Charter schools are nonsectarian public schools of choice that operate with freedom from many of the regulations that apply to traditional public schools. The "charter" establishing each such school is a performance contract detailing the school's mission, program, goals, students served, methods of assessment, and ways to measure success. The length of time for which charters are granted varies, but most are granted for 3-5 years. At the end of the term, the entity granting the charter may renew the school's contract. Charter schools are accountable to their sponsor – usually a state or local school board– to produce positive academic results and adhere to the charter contract. The basic concept of charter schools is that they exercise increased autonomy in return for this accountability. They are accountable for both academic results and fiscal practices to several groups: the sponsor that grants them, the parents who choose them, and the public that funds them.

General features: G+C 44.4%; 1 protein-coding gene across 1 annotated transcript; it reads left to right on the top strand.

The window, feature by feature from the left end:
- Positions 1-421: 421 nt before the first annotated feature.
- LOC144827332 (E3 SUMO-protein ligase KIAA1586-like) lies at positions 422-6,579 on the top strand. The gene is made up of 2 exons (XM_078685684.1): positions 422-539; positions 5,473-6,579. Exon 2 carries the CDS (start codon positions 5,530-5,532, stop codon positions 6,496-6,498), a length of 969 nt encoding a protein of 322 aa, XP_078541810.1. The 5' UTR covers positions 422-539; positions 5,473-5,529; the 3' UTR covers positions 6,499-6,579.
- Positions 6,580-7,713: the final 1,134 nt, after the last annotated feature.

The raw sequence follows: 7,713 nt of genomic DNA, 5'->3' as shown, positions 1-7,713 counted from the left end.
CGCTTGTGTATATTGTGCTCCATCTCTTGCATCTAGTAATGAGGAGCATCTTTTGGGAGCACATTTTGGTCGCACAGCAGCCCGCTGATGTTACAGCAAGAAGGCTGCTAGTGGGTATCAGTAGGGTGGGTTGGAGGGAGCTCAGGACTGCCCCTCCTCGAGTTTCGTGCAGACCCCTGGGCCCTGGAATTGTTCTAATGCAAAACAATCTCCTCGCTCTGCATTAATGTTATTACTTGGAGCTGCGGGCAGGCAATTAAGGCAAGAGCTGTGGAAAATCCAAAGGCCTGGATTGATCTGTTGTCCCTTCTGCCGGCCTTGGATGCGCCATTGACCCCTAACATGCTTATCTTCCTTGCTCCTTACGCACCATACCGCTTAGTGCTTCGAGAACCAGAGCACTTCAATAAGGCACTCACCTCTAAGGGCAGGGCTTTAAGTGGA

What does this mean for the Chesapeake Public Charter School?

Although CPCS is officially one of the St. Mary’s County Public Schools, and therefore responsible to the St. Mary’s County Superintendant and School Board, CPCS can develop its own unique curriculum (within the guidelines of the Voluntary State Curriculum) as specified in the charter.  CPCS also has its own governing body called the Chesapeake Charter School Alliance Governing Board.  Parents, staff and students are encouraged to participate in the Board and decisions regarding the school.

CPCS is a public school and therefore tuition-free, but CPCS receives only a portion of funding from the public school system, and therefore must rely on fundraising for many important aspects of the school, including building construction, equipment and more.